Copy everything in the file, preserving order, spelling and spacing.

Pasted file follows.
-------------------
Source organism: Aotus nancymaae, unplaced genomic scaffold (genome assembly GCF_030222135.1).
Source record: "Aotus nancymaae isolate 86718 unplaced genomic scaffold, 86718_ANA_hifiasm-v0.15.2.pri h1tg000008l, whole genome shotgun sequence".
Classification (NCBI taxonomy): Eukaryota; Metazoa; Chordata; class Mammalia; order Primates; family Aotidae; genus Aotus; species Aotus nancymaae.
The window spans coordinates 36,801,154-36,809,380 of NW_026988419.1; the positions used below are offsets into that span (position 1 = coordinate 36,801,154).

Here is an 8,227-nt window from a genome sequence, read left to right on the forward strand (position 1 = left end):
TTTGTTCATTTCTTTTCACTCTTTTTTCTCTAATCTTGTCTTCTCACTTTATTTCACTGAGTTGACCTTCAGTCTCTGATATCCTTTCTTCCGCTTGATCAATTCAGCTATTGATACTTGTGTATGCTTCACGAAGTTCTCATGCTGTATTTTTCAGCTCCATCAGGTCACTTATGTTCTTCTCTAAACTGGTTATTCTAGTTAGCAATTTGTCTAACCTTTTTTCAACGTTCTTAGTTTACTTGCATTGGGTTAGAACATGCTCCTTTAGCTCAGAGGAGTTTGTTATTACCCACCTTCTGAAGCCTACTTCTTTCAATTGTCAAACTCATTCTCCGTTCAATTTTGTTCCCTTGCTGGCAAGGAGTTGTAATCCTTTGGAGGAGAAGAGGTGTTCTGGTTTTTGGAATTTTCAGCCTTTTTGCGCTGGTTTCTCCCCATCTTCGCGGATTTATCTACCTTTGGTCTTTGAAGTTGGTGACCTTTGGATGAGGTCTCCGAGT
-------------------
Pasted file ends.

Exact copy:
Source organism: Aotus nancymaae, unplaced genomic scaffold (genome assembly GCF_030222135.1).
Source record: "Aotus nancymaae isolate 86718 unplaced genomic scaffold, 86718_ANA_hifiasm-v0.15.2.pri h1tg000008l, whole genome shotgun sequence".
Classification (NCBI taxonomy): Eukaryota; Metazoa; Chordata; class Mammalia; order Primates; family Aotidae; genus Aotus; species Aotus nancymaae.
The window spans coordinates 36,801,154-36,809,380 of NW_026988419.1; the positions used below are offsets into that span (position 1 = coordinate 36,801,154).

Here is an 8,227-nt window from a genome sequence, read left to right on the forward strand (position 1 = left end):
TTTGTTCATTTCTTTTCACTCTTTTTTCTCTAATCTTGTCTTCTCACTTTATTTCACTGAGTTGACCTTCAGTCTCTGATATCCTTTCTTCCGCTTGATCAATTCAGCTATTGATACTTGTGTATGCTTCACGAAGTTCTCATGCTGTATTTTTCAGCTCCATCAGGTCACTTATGTTCTTCTCTAAACTGGTTATTCTAGTTAGCAATTTGTCTAACCTTTTTTCAACGTTCTTAGTTTACTTGCATTGGGTTAGAACATGCTCCTTTAGCTCAGAGGAGTTTGTTATTACCCACCTTCTGAAGCCTACTTCTTTCAATTGTCAAACTCATTCTCCGTTCAATTTTGTTCCCTTGCTGGCAAGGAGTTGTAATCCTTTGGAGGAGAAGAGGTGTTCTGGTTTTTGGAATTTTCAGCCTTTTTGCGCTGGTTTCTCCCCATCTTCGCGGATTTATCTACCTTTGGTCTTTGAAGTTGGTGACCTTTGGATGAGGTCTCCGAGT